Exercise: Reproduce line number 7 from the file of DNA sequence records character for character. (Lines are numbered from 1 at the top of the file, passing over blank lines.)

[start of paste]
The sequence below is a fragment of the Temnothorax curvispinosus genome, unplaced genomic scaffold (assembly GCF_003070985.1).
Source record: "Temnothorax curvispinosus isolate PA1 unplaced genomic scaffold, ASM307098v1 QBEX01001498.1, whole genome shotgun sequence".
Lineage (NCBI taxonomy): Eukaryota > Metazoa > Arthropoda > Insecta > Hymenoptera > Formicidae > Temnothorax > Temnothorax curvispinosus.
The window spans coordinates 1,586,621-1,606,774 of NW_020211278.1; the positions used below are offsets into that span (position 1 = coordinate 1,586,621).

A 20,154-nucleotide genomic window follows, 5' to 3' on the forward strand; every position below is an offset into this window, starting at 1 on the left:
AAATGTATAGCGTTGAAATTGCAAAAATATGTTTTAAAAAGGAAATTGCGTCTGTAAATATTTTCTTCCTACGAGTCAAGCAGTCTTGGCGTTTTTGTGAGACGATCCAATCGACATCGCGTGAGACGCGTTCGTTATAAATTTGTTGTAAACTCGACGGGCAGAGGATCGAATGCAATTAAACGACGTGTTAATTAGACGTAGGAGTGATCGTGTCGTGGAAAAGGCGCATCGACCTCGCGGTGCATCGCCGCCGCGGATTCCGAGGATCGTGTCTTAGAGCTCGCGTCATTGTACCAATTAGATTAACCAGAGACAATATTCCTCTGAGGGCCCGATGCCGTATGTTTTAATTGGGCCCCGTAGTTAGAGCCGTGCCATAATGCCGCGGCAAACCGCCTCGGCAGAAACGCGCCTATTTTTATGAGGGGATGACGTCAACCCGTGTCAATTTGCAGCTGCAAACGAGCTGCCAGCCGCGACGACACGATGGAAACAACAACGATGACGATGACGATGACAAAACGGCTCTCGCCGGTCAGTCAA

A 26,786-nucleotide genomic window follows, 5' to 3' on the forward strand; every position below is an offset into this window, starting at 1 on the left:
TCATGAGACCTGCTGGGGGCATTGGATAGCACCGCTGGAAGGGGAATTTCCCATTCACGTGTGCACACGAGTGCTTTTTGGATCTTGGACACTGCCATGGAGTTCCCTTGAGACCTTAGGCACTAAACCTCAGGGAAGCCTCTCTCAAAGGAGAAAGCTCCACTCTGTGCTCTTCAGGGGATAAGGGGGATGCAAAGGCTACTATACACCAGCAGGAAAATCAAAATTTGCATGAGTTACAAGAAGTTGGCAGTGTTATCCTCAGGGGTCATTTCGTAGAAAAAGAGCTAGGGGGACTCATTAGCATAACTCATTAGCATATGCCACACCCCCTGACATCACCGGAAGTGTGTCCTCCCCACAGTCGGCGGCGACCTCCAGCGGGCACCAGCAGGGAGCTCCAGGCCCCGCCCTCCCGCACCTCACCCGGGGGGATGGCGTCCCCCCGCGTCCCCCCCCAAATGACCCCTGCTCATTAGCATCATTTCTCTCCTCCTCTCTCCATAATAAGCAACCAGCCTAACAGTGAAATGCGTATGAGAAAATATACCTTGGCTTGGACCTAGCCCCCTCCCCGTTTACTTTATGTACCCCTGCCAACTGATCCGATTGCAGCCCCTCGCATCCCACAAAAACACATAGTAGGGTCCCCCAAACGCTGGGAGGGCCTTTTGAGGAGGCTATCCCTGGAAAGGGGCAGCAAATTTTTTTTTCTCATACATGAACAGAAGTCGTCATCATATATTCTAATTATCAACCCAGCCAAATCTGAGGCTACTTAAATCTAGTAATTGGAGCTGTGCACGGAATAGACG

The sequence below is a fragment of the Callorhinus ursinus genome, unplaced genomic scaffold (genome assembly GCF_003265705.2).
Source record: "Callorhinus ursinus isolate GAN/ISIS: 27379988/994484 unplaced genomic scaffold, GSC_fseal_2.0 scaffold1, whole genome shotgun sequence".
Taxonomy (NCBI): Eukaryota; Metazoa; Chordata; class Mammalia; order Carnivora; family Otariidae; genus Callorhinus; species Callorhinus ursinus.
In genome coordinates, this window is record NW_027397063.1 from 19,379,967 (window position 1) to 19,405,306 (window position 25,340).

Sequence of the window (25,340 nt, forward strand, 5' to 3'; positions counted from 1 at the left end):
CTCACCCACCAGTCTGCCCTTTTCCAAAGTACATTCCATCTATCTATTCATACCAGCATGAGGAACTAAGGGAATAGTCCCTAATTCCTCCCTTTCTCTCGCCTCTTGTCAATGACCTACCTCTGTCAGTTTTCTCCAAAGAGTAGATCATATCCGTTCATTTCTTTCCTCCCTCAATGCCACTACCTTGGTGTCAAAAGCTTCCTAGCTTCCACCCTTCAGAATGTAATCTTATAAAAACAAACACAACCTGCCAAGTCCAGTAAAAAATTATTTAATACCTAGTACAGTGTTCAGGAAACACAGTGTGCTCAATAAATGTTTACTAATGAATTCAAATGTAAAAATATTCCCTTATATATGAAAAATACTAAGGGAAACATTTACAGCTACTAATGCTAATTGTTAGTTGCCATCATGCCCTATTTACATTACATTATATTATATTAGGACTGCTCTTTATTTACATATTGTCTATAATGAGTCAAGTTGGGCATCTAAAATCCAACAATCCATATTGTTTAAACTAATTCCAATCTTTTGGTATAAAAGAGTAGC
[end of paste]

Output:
A 26,786-nucleotide genomic window follows, 5' to 3' on the forward strand; every position below is an offset into this window, starting at 1 on the left: